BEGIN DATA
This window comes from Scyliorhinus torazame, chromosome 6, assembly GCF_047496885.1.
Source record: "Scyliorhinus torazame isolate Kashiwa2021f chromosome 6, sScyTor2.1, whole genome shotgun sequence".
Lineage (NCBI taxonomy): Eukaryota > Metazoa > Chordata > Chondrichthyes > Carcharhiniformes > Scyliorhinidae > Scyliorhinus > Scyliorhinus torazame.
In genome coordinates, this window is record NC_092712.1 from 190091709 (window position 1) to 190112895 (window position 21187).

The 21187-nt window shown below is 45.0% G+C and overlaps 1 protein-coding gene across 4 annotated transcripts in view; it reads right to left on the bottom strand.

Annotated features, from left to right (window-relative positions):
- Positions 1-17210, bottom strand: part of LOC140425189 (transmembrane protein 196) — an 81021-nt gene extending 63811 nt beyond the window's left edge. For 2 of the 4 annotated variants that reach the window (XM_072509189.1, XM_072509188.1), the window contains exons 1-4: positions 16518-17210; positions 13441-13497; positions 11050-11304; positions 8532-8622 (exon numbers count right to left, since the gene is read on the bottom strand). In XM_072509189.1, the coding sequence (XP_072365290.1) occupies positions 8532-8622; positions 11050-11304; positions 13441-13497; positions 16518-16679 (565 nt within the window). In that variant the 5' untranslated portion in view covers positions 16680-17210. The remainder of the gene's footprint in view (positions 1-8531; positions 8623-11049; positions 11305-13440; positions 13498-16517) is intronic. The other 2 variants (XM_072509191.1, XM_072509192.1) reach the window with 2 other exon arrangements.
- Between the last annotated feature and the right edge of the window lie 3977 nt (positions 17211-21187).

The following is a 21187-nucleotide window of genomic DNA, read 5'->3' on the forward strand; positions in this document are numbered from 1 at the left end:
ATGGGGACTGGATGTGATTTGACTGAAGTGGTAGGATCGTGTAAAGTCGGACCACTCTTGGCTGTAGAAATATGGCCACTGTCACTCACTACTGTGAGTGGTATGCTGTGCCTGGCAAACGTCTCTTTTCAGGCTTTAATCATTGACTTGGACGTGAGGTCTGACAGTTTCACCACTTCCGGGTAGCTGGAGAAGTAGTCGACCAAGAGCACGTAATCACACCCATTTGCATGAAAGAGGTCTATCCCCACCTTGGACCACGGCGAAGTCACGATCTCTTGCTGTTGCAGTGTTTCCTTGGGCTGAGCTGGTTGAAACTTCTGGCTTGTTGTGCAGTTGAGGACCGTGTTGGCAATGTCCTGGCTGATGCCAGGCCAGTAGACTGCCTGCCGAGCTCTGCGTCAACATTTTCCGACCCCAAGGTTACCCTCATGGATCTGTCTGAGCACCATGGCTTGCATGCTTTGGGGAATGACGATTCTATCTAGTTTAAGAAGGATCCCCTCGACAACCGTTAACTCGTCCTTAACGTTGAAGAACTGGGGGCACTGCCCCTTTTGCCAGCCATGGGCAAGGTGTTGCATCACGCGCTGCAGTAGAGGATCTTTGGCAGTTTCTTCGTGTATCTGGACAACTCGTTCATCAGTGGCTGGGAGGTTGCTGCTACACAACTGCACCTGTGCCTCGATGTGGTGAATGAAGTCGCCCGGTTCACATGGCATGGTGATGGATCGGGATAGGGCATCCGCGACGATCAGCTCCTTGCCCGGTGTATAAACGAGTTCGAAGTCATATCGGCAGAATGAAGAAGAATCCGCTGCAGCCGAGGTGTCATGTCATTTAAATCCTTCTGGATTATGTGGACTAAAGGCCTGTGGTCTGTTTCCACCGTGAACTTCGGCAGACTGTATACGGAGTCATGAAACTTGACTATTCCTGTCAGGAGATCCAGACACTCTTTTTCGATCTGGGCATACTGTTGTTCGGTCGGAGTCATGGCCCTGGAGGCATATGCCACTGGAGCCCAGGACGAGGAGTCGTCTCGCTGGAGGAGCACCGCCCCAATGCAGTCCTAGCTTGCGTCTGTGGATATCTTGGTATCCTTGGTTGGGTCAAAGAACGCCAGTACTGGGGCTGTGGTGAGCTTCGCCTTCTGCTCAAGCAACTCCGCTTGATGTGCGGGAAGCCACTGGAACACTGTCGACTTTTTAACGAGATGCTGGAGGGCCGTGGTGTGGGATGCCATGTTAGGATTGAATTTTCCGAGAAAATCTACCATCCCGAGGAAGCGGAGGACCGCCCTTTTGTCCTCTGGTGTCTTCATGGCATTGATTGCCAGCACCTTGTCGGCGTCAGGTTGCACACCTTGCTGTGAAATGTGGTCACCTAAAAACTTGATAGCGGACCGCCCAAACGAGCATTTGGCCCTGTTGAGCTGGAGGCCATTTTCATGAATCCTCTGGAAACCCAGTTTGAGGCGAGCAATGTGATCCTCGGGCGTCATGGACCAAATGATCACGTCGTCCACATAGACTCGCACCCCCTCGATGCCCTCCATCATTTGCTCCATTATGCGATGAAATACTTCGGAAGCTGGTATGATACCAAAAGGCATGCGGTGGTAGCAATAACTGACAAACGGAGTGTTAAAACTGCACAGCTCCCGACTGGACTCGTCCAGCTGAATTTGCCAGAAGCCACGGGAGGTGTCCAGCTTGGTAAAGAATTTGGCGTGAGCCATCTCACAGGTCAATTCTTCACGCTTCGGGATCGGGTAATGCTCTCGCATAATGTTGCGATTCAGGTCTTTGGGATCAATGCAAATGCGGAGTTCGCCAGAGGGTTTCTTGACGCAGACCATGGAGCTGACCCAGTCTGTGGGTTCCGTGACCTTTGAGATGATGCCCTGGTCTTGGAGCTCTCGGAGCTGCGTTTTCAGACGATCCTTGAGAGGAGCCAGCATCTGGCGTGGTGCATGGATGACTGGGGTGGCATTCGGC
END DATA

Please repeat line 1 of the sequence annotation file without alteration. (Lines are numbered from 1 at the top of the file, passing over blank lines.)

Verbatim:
This window comes from Scyliorhinus torazame, chromosome 6, assembly GCF_047496885.1.